Search

Mindfulness of the Body

How do we actually practice mindfulness?

The Buddha recommended four major ways to practice mindfulness. The first of these is mindfulness of form—meaning primarily the body.

To practice mindfulness of the body means to keep bringing our attention to what is going on with our body. First of all, we can notice the position the body is in—whether sitting, lying, standing or walking. We can also begin to notice the transitions from one position to another. When we move from sitting to standing, for example, there is a lot going on. We can notice everything about how this transition works including what muscles are involved. From there we can begin to become aware of all the movements of the body: when we reach for something, knowing that we are reaching. When we turn our heads, knowing that we are turning our heads. When we write or type something, noticing all the movements and micromovements involved.

Finally, we can be aware of the body breathing in and breathing out. It helps to do this by attending to the pleasantness of drawing and releasing breath. Attention to our breathing brings body and mind together, unifying and harmonizing our consciousness.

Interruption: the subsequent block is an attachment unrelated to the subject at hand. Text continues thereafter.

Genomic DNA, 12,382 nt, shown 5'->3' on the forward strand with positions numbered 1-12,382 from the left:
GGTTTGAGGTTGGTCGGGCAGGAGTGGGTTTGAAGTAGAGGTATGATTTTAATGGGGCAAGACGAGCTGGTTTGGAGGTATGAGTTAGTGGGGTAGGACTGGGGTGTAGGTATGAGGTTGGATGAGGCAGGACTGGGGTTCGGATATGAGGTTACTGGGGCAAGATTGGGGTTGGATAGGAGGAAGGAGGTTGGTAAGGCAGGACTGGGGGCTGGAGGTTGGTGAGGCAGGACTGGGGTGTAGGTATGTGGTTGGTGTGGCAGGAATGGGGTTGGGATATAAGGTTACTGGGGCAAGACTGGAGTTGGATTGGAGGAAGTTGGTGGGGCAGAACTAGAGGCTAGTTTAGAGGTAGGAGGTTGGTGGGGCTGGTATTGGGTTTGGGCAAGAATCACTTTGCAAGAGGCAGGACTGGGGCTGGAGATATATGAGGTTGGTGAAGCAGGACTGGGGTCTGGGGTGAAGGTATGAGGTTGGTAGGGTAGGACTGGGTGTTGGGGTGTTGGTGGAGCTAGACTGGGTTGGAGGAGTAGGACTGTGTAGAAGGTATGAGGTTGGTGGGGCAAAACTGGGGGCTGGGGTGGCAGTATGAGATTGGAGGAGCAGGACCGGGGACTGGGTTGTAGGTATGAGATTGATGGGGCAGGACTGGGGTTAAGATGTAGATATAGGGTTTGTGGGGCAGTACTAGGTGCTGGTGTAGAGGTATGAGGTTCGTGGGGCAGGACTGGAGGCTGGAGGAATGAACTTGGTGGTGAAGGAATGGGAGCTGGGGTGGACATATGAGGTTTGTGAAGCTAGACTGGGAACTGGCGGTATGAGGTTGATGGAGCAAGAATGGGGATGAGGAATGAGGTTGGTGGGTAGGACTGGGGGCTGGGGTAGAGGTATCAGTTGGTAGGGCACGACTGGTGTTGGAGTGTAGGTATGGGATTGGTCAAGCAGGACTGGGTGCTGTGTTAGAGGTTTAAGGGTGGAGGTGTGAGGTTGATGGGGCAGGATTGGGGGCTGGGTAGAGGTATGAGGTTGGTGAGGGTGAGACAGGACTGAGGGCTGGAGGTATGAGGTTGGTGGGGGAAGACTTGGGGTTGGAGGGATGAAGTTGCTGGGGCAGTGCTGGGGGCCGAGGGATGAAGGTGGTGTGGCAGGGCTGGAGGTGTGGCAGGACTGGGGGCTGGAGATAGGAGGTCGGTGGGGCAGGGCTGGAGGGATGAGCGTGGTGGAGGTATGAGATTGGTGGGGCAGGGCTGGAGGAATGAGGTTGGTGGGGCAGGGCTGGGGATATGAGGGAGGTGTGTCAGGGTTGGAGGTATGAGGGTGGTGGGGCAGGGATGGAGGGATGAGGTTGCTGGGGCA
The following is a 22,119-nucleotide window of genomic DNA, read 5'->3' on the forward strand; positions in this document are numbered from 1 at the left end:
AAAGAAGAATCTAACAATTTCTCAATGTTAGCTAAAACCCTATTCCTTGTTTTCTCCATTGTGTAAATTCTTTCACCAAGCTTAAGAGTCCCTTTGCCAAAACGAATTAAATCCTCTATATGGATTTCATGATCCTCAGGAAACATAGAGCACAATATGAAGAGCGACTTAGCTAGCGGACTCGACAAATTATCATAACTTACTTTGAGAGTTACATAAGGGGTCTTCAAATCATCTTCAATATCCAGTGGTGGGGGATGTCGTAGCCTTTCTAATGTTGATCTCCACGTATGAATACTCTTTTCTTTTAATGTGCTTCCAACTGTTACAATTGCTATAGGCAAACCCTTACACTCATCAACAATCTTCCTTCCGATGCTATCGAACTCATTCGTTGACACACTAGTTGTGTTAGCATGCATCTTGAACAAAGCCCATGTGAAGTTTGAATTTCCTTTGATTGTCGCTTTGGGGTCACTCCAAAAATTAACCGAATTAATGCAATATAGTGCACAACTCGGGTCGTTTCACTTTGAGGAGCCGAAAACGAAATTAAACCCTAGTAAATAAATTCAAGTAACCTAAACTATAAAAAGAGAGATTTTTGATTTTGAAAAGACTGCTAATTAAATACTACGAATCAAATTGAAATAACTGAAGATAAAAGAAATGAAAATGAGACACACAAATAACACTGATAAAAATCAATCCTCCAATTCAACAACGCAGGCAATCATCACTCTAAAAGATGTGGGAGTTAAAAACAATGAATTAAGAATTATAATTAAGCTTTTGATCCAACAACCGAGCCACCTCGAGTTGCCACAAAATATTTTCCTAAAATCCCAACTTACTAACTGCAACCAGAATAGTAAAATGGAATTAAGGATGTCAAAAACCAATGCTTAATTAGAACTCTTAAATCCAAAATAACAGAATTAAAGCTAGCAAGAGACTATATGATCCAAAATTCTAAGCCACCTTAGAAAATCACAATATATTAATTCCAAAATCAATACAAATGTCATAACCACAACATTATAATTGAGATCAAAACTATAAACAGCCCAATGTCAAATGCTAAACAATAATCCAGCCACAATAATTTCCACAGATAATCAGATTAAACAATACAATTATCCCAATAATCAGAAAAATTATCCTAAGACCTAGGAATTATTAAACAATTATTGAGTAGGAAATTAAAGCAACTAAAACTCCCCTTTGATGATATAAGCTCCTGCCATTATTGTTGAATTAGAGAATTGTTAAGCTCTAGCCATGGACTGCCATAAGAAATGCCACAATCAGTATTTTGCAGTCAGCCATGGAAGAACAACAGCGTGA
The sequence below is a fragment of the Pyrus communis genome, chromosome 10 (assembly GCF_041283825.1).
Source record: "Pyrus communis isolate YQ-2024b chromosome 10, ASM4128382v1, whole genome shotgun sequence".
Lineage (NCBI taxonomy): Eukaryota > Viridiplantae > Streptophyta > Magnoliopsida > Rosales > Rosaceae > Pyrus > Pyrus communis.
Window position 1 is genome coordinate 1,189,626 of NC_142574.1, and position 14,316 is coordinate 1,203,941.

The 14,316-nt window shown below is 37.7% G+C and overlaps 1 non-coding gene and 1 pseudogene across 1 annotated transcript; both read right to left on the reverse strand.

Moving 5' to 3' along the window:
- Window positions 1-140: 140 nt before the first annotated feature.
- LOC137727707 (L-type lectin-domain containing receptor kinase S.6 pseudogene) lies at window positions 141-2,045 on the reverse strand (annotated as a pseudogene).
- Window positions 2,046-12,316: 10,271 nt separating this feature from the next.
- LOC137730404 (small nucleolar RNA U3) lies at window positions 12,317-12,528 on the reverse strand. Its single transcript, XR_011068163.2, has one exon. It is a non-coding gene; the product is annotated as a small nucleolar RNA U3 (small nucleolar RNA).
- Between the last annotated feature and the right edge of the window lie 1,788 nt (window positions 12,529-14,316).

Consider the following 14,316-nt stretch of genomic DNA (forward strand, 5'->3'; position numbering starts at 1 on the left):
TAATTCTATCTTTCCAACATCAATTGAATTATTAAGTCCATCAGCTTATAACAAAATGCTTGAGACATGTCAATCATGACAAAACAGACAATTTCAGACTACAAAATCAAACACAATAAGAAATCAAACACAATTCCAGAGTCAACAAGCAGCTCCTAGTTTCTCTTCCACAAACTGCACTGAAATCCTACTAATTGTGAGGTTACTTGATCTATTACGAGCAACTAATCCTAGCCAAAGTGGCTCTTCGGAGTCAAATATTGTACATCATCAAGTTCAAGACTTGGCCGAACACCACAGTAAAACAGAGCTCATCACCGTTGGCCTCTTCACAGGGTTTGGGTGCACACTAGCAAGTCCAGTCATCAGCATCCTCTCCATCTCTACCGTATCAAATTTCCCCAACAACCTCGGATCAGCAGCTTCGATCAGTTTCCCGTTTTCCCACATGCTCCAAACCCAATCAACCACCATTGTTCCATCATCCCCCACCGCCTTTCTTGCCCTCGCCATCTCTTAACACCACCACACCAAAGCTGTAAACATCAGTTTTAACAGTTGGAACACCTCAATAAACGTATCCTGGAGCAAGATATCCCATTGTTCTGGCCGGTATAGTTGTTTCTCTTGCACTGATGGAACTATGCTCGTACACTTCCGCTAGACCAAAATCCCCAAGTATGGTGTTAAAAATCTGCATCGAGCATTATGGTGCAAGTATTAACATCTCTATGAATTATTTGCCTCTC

When we are more aware of our bodies, we become more grounded, more in the here and now, less caught in the endless stories and mental elaborations that constitute the essence of what makes life difficult and sorrowful. We focus on enjoying a sense of our embodied presence in a way that deeply promotes our well-being and healing.

0 views0 comments

Recent Posts

See All

What is not Wrong

One of the hindrances to meditation the Buddha enumerated is restlessness. Restlessness is a problem all meditators are familiar with. When you are trying to sit, suddenly thoughts arise of things w

The Endless Round

Sometimes life can feel like an endless round of things we have to do. We wake up in the morning reviewing the things we have to do that day, including everything from an important doctor’s appointme

The Freedom of the Present Moment

If we look closely, we will see that we live most of our lives on autopilot. We may be taking dishes out of the dishwasher, doing laundry, making the bed, or taking a shower, while only being dimly a

Screen Shot 2020-12-20 at 7.46.41 PM.png
Screen Shot 2020-12-20 at 7.47.18 PM.png
Screen Shot 2020-12-20 at 7.47.07 PM.png
Screen Shot 2020-12-20 at 7.46.49 PM.png
Screen Shot 2020-12-20 at 7.46.58 PM.png

Books

Contact Me

Mail: Tom@mindfulpsychology.com

Tel: (505) 242-2603 

  • Facebook

@ThomasBienPhd